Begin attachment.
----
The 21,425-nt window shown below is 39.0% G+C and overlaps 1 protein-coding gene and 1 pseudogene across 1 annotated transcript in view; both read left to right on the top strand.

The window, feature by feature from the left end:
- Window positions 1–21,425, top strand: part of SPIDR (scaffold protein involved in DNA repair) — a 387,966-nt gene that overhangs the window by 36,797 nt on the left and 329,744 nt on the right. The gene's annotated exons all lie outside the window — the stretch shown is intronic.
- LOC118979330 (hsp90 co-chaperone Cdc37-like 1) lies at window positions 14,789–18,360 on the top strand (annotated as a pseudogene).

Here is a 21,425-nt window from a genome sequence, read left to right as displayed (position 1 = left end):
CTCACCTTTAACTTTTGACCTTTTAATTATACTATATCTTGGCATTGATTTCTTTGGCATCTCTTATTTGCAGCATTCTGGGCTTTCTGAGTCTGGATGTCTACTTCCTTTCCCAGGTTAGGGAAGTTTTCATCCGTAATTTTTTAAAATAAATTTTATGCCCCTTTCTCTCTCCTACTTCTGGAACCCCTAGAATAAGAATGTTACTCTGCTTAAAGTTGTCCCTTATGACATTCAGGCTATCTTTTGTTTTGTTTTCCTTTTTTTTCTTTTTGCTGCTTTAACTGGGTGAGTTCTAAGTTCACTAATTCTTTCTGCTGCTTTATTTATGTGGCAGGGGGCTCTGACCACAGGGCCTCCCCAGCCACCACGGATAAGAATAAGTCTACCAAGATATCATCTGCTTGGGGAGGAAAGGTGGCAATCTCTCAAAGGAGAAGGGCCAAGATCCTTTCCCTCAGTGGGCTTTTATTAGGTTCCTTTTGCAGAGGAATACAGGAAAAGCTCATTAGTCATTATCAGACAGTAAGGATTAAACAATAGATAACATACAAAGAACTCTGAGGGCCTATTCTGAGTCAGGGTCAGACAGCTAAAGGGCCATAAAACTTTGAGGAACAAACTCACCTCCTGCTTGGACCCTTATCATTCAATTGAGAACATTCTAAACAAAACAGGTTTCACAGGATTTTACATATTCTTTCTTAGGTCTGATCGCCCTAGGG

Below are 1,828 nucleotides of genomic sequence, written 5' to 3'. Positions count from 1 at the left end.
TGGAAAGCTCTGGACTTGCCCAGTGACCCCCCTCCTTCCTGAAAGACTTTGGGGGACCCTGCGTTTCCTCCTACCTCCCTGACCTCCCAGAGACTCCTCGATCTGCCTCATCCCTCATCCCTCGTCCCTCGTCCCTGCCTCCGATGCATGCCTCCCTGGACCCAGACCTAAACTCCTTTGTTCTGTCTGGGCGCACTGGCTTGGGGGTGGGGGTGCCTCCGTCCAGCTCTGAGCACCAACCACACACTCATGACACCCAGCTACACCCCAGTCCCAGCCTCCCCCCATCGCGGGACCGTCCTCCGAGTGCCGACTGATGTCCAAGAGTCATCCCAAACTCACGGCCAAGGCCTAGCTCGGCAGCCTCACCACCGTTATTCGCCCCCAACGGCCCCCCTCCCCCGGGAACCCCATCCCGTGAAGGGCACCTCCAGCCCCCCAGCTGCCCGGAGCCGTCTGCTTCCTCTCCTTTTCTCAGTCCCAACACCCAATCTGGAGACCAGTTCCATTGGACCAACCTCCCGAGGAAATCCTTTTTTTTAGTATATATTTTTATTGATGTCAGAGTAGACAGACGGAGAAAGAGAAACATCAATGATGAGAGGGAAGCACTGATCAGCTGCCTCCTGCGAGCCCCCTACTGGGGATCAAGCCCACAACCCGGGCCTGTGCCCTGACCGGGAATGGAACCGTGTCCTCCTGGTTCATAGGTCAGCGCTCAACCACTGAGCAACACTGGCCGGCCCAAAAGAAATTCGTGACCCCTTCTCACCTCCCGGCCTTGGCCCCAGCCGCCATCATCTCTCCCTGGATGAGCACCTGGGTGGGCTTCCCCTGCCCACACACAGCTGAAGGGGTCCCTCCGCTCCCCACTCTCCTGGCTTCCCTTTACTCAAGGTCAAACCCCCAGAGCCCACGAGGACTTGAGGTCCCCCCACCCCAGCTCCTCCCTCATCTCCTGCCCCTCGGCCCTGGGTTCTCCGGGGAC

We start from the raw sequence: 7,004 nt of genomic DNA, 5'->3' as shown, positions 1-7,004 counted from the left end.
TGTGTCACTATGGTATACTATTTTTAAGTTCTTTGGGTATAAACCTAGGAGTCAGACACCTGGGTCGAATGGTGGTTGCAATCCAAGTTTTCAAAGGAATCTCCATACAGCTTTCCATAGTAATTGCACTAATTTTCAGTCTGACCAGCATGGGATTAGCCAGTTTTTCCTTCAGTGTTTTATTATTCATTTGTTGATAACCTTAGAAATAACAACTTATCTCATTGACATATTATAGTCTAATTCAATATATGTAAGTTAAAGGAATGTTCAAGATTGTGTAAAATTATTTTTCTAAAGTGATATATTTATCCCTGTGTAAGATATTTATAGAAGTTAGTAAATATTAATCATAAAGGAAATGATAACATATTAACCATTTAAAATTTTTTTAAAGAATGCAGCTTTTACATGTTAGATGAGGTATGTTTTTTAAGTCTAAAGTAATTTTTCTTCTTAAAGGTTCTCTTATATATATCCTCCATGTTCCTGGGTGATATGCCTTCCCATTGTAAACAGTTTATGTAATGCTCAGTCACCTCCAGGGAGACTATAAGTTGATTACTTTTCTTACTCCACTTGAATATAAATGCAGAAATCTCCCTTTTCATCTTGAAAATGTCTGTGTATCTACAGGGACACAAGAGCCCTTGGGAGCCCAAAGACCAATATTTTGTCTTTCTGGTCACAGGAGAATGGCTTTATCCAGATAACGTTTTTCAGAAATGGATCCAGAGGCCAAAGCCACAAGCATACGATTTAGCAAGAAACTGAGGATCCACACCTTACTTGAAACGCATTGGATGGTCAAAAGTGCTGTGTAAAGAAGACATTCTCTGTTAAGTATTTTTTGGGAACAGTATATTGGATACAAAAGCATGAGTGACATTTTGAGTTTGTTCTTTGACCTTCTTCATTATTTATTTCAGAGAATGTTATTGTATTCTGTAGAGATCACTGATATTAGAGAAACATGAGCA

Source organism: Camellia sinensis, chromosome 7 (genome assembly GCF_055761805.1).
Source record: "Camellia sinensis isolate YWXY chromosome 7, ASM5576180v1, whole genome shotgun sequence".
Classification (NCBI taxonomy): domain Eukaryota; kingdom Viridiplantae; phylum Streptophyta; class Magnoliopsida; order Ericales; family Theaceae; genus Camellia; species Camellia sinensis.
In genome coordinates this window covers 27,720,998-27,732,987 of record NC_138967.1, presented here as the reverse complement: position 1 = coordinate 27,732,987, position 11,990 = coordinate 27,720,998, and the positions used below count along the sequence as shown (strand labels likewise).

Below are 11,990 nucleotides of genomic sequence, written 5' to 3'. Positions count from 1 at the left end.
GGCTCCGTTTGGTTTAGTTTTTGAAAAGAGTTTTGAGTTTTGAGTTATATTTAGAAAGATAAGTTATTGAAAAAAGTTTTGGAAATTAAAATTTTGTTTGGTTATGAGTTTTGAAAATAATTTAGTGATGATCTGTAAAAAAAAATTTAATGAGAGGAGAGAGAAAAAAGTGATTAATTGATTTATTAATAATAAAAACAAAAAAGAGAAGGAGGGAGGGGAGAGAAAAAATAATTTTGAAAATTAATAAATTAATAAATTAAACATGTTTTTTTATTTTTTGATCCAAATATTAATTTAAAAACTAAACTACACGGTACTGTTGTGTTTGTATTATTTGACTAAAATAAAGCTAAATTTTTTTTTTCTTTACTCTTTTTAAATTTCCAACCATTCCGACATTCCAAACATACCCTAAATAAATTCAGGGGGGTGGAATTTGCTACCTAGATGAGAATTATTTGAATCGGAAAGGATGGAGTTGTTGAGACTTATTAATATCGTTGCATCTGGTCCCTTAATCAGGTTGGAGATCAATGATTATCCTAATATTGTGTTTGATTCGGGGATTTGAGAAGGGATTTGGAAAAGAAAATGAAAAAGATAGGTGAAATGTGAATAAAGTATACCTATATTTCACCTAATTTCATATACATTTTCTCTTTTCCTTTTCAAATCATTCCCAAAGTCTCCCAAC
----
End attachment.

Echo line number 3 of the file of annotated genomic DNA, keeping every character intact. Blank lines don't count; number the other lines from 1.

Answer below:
- Window positions 1–21,425, top strand: part of SPIDR (scaffold protein involved in DNA repair) — a 387,966-nt gene that overhangs the window by 36,797 nt on the left and 329,744 nt on the right. The gene's annotated exons all lie outside the window — the stretch shown is intronic.